Logan Couture shows off his mastery of the fine art of not looking at the puck.

I am trying to play defense.

It’s not the hardest thing in the world. My level of hockey is not the level of superstars or even average men’s league. Mostly what’s needed from wingers is to try to pressure the defensewomen, should they have possession, and should they not, to hover open in some airy space in between them and the dots, hoping to pick it up for the breakout. I’m not so very good at the out-breaking- I have about as much chance of leading a wagon train through Siberia as carrying the puck successfully in the neutral zone- but I can be disruptive and have known to be able to get a pass to the right person every now and then.

Like I said, trying to play defense.

Anyway, I’m a little bit low when the puck goes back to the defensewoman, but close enough to pressure her, and she doesn’t get it clean. There’s one of those moments where the puck is with her but she doesn’t really have it; one of those moments that smell like a turnover.  I try to press it, but she gets control just before I can and flicks it hard, right through the triangle between my stick and my body.

[insert blank gap in memory here]

The next thing I know, I’m all the way down below the right dot, near the boards, literally as far away from my territory as I could possibly be, my own defender glancing quizzically back at be as she takes the puck behind the net.

How the hell did I end up here? I silently ask the hockey gods.

But I know how it happened. I was puck-chasing.


One of the single most important lessons in hockey is don’t watch the puck.

Even non-playing fans learn this after a while. The reason the glow-puck is such a ridiculous concept is because it reflects the misguided notion that seeing the puck is important. It’s not. Most of the time, in an NHL game, you can’t see the puck. When it’s being carried, it’s obscured by the stick blade. When it’s on the boards, it’s obscured by a skate or four. When it’s shot, it vanishes from sheer speed. In fact, when a game is most exciting, the minutes of quick passing and agile stickhandling, is when the puck is most invisible. We’re not seeing the puck, we’re inductively reasoning the existence and behavior of the puck from the gravitational force it exerts on the players, who wheel and spin around it like a solar system of gas giants around a tiny dark sun.

Actually, based on my own experience as a spectator, you learn the most about hockey when you tear your eyes off the puck. If the first, naïve stage of hockey watching is trying to see the puck, the second stage is watching the puck carrier. That’s fine, of course, particularly for drunk-watching, party-watching. Follow the puck carrier and you’ll catch all the big moments. But it’s not until you learn to watch the other guys- the defensemen covering, the wingers supporting, the anticipatory angling of the goalie- that you really start to understand how hockey works. Literally 90% of the game at any given moment is happening without the puck, and often, that 90% is where the goals-to-come begin.

If learning not to watch the puck is important to spectating, it is essential to playing. In fact, one of the easiest ways to quickly figure out player’s experience level is to see how much time they spend staring directly at the puck. The newest players never take their eyes off the damn thing, whether it’s on their own stick or all the way across the ice, and will chase it here and there and back again, all together in a goofy clump of limbs. Get a little bit better and you learn to glance up now and then, and then maybe- especially if you play the kind of hockey where people hit you- you learn to look up more than down. For the great players, though, the relationship between eyes and puck should be no more than a series of quick glances and light-speed deductions. A good player watches bodies, sticks, and the spaces between them far more than they watch the little black dot. The puck is an agent of distraction. Follow it physically and it will lead you astray. Follow it visually and you will be a victim of the dozen little sleight-of-stick maneuvers that together constitute the phenomenon known as as ‘being deked out of one’s jock’.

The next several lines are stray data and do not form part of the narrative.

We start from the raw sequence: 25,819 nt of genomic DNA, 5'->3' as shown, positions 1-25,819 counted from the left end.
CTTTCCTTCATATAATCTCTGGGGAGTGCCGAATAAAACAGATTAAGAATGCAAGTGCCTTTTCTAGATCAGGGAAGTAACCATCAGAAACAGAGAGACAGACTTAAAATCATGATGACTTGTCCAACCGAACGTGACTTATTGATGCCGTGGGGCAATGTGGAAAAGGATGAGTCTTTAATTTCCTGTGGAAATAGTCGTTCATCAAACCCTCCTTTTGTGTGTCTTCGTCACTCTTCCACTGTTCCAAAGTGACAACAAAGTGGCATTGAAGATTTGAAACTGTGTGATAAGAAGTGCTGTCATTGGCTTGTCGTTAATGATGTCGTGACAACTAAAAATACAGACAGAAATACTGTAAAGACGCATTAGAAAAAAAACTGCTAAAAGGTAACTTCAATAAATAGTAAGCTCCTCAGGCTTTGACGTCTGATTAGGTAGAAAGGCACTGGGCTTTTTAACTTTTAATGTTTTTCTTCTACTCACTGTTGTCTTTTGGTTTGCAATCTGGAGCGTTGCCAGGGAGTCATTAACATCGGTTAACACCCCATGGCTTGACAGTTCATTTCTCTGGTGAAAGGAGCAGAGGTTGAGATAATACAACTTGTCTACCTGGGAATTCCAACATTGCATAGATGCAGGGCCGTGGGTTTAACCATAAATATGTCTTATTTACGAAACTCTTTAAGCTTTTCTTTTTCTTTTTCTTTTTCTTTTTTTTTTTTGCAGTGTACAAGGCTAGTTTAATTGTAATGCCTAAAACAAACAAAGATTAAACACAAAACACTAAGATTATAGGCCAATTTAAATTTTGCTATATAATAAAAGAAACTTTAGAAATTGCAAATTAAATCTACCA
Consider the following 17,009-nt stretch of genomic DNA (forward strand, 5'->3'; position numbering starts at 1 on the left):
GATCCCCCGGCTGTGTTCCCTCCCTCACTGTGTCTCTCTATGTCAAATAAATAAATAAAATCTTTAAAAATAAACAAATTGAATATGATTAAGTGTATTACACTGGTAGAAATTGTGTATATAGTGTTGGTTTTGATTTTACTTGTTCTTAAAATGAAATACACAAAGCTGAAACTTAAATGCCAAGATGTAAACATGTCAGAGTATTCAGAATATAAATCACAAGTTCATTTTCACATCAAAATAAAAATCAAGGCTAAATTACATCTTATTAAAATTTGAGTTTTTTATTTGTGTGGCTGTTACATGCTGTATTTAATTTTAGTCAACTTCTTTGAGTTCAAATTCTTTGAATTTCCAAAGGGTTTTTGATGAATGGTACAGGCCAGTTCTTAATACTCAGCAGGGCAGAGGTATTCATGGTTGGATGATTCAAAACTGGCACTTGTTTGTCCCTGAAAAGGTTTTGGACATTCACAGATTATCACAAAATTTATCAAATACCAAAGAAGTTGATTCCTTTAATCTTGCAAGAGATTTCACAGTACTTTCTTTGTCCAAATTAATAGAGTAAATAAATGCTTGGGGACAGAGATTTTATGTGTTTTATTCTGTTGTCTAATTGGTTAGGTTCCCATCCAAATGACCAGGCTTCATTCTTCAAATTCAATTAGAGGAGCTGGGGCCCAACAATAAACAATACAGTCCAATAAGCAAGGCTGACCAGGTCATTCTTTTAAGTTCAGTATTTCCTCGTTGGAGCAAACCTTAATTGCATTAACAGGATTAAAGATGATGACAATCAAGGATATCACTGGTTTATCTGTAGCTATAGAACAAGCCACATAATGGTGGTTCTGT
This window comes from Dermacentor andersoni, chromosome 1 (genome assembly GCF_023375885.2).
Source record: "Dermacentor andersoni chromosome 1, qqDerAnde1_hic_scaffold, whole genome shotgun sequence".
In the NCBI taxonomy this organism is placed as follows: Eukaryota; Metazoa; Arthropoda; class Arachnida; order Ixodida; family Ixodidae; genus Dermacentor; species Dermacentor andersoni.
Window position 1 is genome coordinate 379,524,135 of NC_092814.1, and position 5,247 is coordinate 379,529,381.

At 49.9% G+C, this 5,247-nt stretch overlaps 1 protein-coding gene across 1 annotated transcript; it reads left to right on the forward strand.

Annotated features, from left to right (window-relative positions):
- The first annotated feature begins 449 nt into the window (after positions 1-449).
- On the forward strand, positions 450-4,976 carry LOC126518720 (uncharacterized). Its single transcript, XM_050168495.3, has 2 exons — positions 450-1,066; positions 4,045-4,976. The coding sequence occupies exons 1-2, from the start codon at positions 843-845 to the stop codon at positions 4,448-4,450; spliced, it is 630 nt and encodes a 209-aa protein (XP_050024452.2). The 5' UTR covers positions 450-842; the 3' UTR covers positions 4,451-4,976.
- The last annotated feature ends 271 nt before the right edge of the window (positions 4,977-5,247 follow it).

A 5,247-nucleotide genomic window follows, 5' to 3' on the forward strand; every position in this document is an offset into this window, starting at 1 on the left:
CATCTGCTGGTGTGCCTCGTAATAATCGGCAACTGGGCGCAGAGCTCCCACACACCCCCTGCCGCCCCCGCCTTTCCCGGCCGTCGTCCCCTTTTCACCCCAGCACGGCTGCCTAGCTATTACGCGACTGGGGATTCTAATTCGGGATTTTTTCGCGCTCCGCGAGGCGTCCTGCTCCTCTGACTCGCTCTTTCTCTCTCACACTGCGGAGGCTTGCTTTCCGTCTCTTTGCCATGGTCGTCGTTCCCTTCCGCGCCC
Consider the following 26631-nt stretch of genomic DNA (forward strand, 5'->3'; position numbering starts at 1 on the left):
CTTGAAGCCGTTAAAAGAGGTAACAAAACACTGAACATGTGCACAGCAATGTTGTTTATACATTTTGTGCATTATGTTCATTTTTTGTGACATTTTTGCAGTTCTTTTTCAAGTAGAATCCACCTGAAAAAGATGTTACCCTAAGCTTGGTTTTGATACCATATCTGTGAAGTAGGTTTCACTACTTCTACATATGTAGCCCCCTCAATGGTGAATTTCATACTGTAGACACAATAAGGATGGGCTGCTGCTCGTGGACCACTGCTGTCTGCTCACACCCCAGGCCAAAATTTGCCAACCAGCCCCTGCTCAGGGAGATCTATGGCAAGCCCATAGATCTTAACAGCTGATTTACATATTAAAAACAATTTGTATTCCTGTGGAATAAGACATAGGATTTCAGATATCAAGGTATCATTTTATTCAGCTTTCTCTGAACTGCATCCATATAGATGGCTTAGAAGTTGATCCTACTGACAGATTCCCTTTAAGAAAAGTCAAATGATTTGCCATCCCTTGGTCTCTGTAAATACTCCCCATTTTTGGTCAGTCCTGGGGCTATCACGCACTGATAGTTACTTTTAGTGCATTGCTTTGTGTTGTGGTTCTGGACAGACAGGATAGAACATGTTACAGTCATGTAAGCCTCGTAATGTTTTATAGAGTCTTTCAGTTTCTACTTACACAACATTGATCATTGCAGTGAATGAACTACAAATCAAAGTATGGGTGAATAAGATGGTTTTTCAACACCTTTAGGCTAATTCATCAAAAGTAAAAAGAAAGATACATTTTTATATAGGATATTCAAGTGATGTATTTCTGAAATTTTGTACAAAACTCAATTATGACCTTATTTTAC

Positioning is pretty much my only strength in hockey. I have a weak pass and an even weaker shot and the physical presence of an anemic gnat, and everything I do either backwards or backhand ends in hilarity and failure, but dammit, I know where to be. That’s what years of obsessive watching gets you, as far as playing goes: you don’t know the skills but at least you know the terrain. My positioning makes me a tolerable teammate.  I’m not good for much, but I seldom get in the way of people who are good for something, and I know enough to get in the way of an opponent every now and again. And because positioning is the only thing I’m kind of good at, I try very hard to continue being good at it.

And yet, sometimes and more often than I’d like, I still get caught puck-chasing. Sometimes it’s triggered by a semi-rational, if misguided, process of compensation- I had the puck, I fucked up, and I want a do-over. Of course, there are no do-overs in hockey; when you fucked up, you fucked up, and that’s just that, and the best thing is just to make sure your next move isn’t a fuck up. Trying to recapture the puck and make the play you failed to make at the right second is- unless you play with people of substantially inferior skill to yourself- a recipe for disaster. All you do is chase the play way out of position like an eager Timbit, leaving wide open empty ice behind you, and make no mistake, it is from that vacant patch of ice where you should be and aren’t that your burning will come, and oh what a burning it shall be. But in that half second, when I’ve just erred a great error and the puck is going out of reach but isn’t gone yet, in that moment when the puck-chasing begins, there is just an empty roar of frustration in my head, like the noise of a very large seashell. Everything I should know- everything I do know- about positioning is gone, and I lunge off the wrong way.